December 27, 2004
Section: Rochester Living
Edition: Metro
Page: 1C, 3C

Trader in a lost art
Robin L. Flanigan

Snappy dressers and movie stars tip their custom hats to Henrietta's Dave Brown
Robin L. Flanigan

Staff writer

"Here, feel this," Dave Brown says, holding out a clear plastic bag partly filled with American beaver fur.

It's silky, softer than a cotton ball.

Brown smiles knowingly. This is the good stuff. Dense yet lightweight and, once felted into a hat, the most water-repellent material made by man. He keeps it confined to the bag because otherwise "it gets in your nose and gives you the snizzles."

Using traditional tools - some more than 150 years old - and methods that go back three centuries, Brown incorporates the fur into distinctive fedoras and Western hats that have been worn by some of country's leading actors, sports figures and singers.

The Henrietta man's toppers were featured in three Oscar-nominated films last year: Road to Perdition, Catch Me If You Can and the winner, Chicago, for which he made 64 hats. His hats are onscreen in Lemony Snicket's A Series of Unfortunate Events and The Aviator.

He turned down a job to create "superfly" hats in outlandish colors for last spring's Starsky & Hutch movie, however.

"I wasn't going to do that. I wasn't going to bastardize my hats."

Doing dramas like The Aviator is one thing. Farcical action films are quite another.

"You can just tell his stuff is really high-end. People notice right off the bat," says Vincent Moyer, 43. The lawyer from Greece, who became a client after spotting his neighbor in a Dave Brown original last year at a Christmas party, now owns three of his own. "You cannot go back to what you were wearing before."

The hats he bought previously from Kaufmann's "have been relegated to snowman duty."

Now 61, Brown spends his afternoons in a back room at Brownie Brothers Cleaners on West Henrietta Road, his family's business since 1929. He started working there at 11, earning 6-ounce bottles of Coke for fitting paper onto hangers. Working his way up to tailor, he also learned how to clean and block - or shape - hats. The difficult ones, the ones that came in with ribbon and other ornate details, were sent to a reputable hatter who worked out of his home in Rochester. When that gentleman died, Brownie Brothers Cleaners bought his equipment.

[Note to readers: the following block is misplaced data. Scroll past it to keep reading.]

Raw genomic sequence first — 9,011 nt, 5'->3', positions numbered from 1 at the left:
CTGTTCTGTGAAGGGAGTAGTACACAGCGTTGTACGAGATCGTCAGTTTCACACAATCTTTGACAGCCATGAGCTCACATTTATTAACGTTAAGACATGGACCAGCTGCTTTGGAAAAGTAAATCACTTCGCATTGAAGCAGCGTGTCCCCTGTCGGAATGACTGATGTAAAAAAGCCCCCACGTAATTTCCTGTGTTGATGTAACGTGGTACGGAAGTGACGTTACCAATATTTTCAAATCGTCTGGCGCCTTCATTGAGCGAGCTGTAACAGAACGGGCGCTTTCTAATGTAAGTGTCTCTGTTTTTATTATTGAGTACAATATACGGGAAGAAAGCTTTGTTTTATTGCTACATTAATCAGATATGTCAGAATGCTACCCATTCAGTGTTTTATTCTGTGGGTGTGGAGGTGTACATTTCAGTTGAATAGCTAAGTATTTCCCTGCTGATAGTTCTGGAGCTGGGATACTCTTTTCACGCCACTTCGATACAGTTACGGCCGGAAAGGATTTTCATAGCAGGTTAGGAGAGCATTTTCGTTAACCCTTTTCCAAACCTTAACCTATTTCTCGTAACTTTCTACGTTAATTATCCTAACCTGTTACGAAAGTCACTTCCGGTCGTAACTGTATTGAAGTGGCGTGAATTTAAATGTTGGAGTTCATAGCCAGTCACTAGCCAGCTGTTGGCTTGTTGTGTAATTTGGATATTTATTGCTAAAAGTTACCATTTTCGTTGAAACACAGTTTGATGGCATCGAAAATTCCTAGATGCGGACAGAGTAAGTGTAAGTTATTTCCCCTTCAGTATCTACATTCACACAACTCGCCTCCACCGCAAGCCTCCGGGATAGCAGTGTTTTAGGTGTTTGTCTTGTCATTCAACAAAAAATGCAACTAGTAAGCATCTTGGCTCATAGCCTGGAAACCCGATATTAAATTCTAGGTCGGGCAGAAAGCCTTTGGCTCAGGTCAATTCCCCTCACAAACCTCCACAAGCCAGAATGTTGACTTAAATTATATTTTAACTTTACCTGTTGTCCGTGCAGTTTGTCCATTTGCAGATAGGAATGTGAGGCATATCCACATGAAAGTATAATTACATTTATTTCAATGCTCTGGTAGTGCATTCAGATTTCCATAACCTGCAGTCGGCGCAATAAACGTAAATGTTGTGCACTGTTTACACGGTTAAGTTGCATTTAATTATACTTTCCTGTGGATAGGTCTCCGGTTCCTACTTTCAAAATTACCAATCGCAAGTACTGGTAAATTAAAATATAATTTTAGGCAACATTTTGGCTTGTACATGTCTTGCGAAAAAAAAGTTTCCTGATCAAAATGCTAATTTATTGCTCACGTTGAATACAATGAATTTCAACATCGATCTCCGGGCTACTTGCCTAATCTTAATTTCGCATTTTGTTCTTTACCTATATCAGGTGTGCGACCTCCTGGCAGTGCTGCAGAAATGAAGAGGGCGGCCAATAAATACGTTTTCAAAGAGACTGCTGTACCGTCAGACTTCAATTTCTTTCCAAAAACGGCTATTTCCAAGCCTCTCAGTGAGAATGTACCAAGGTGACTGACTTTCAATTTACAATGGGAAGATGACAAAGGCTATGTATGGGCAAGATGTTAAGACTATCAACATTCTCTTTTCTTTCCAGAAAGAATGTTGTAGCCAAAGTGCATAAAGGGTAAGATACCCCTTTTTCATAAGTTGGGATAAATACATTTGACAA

"And I found out how much I didn't know," recalls Brown, who by then was in his late 20s and traveling regularly to New York City for supplies.

He hit it off with an elderly hatmaker named Steve Martin on one of his trips, and began an apprenticeship that lasted five years. Martin was a perfectionist who required Brown to duplicate his creations. Brown would return home to Henrietta to do the work, then head back to Manhattan for a lengthy critique from Martin, who pointed out the problems but never guided Brown through the repairs.

"He had patience, pride," Brown says. "He was a good master. He was from the old school. He taught me if your name's in the hat, you've got to be proud of it."

Brown's name is embossed in gold leaf on the leather sweatband and printed in the liner of every hat, which can take up to a week to make. The owner's name is there as well - engraved in gold leaf on the sweatband with any custom order.

All that attention comes at a cost - between $240 and $555 for fedoras and between $350 and $1,200 for Western styles. Ladies' hats are custom only and average $300.

Moyer declines to specify how much his hats cost, except to say, "They were quite expensive but worth every penny."

Brown got his break in show business after Nick Nolte spotted one of Brown's fedoras while researching the 1950s-era crime thriller Mulholland Falls. Brown since has been affiliated with more than 15 major motion pictures.

"Dave Brown is my go-to guy for hats," says costume designer Colleen Atwood, who won an Oscar for achievement in costume design for Chicago. She has tapped Brown for more than a decade, most recently for Memoirs of a Geisha, to be released late next year. "His knowledge and love of the hat is reflected in the special care he takes with every hat that he makes, whether it is for Richard Gere or someone he has never heard of."

On a recent tour of his workshop, Brown proudly shows off his 3115 Singer sewing machine (the one his parents used), his extensive collection of antique phlanges (for brim size) and wooden blocks (for height and angle), and some tools he inherited from Martin.

"I'm probably the youngest thing in here, except my iron," he says. "And my glue gun."

Old tools fall apart. A little glue here and there does the trick.

He works alone, without an apprentice. "They want to learn in a week what it took me five years to learn," he complains of his prospects. As for his three sons learning the trade, "none of them can work with their father."

For Brown, a good hat is no minor accessory. It can transform your image - even if only in your own mind.

"This 5-foot-2, 320-pound guy wanted me to make him look like Harrison Ford," says Brown, recalling a request he received when Raiders of the Lost Ark was on movie screens. "In his mind, he was Harrison Ford. That's the point I try to get across. I tell my customers, don't buy a new wardrobe. Come and see me and buy a hat."


With his name in gold on every hat, Dave Brown is a stickler for quality. His methods and the tools he uses date back centuries.

ANNETTE LEIN staff photographer


Tom Hanks, left, in Road to Perdition and Richard Gere in Chicago achieved authentic looks by wearing Dave Brown hats.

Twentieth Century Fox



Wooden phlanges, above, form hat brims, and a sizing tool helps ensure a proper fit. The tools date back more than 100 years.

ANNETTE LEIN staff photographer